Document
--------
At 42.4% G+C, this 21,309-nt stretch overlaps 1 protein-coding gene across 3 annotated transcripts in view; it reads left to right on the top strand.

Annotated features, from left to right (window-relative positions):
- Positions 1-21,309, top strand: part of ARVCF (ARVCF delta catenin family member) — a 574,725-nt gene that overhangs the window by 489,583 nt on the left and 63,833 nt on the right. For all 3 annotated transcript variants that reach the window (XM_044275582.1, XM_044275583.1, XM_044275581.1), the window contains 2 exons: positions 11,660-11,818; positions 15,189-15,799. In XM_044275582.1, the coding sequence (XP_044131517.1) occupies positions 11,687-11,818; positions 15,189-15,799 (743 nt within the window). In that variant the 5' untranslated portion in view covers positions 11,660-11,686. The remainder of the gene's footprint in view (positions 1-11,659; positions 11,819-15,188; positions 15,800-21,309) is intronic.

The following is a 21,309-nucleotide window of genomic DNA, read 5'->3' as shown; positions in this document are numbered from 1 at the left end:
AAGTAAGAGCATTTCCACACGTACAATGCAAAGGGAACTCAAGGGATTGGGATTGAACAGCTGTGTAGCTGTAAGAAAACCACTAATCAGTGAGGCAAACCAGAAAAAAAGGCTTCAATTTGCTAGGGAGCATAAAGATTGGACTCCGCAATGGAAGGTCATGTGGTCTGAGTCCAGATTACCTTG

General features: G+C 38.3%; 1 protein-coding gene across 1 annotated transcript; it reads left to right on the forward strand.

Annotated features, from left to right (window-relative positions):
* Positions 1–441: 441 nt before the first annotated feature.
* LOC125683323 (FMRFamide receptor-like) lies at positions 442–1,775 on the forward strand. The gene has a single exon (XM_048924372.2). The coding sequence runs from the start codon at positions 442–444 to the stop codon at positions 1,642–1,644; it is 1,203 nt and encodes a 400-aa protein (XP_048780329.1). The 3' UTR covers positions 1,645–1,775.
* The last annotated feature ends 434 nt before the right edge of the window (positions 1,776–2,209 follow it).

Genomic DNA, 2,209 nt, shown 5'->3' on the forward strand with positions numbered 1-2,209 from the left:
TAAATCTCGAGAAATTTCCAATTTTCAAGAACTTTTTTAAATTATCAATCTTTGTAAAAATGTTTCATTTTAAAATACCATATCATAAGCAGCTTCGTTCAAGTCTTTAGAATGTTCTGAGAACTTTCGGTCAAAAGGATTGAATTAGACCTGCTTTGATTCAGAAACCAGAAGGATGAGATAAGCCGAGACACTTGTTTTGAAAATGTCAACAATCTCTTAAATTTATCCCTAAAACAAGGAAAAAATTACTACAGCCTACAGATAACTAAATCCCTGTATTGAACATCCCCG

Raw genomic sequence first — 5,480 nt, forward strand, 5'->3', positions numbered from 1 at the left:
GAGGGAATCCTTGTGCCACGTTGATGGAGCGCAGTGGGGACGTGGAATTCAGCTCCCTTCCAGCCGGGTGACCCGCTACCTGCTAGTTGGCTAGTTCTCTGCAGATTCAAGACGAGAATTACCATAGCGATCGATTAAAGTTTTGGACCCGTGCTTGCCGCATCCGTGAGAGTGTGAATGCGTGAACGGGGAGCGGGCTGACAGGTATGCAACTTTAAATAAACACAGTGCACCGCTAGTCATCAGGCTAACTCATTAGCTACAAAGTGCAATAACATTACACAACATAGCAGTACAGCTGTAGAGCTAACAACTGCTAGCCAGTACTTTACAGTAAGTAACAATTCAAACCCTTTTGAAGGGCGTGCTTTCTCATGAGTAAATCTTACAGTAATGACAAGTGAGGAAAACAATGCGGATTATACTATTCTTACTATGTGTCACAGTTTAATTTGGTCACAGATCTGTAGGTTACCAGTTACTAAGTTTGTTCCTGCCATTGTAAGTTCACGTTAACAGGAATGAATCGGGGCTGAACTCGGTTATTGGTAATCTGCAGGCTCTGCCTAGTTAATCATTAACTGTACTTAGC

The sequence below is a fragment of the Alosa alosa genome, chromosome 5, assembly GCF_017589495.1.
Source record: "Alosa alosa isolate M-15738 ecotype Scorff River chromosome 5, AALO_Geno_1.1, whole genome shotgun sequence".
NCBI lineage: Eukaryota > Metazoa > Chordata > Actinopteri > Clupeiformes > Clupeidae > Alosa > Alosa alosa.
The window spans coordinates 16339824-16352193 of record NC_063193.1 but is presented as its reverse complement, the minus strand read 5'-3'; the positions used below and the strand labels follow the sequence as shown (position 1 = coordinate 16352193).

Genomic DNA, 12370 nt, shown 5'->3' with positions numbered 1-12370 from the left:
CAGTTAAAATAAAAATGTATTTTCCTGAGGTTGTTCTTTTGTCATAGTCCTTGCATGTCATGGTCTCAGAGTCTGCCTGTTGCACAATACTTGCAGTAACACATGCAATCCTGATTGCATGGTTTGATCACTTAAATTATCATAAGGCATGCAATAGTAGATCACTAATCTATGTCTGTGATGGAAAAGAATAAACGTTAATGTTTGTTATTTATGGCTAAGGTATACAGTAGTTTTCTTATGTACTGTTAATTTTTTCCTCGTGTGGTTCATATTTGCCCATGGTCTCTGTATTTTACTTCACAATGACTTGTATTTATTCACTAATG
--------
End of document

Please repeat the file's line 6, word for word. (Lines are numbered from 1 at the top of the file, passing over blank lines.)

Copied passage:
General features: G+C 38.3%; 1 protein-coding gene across 1 annotated transcript; it reads left to right on the forward strand.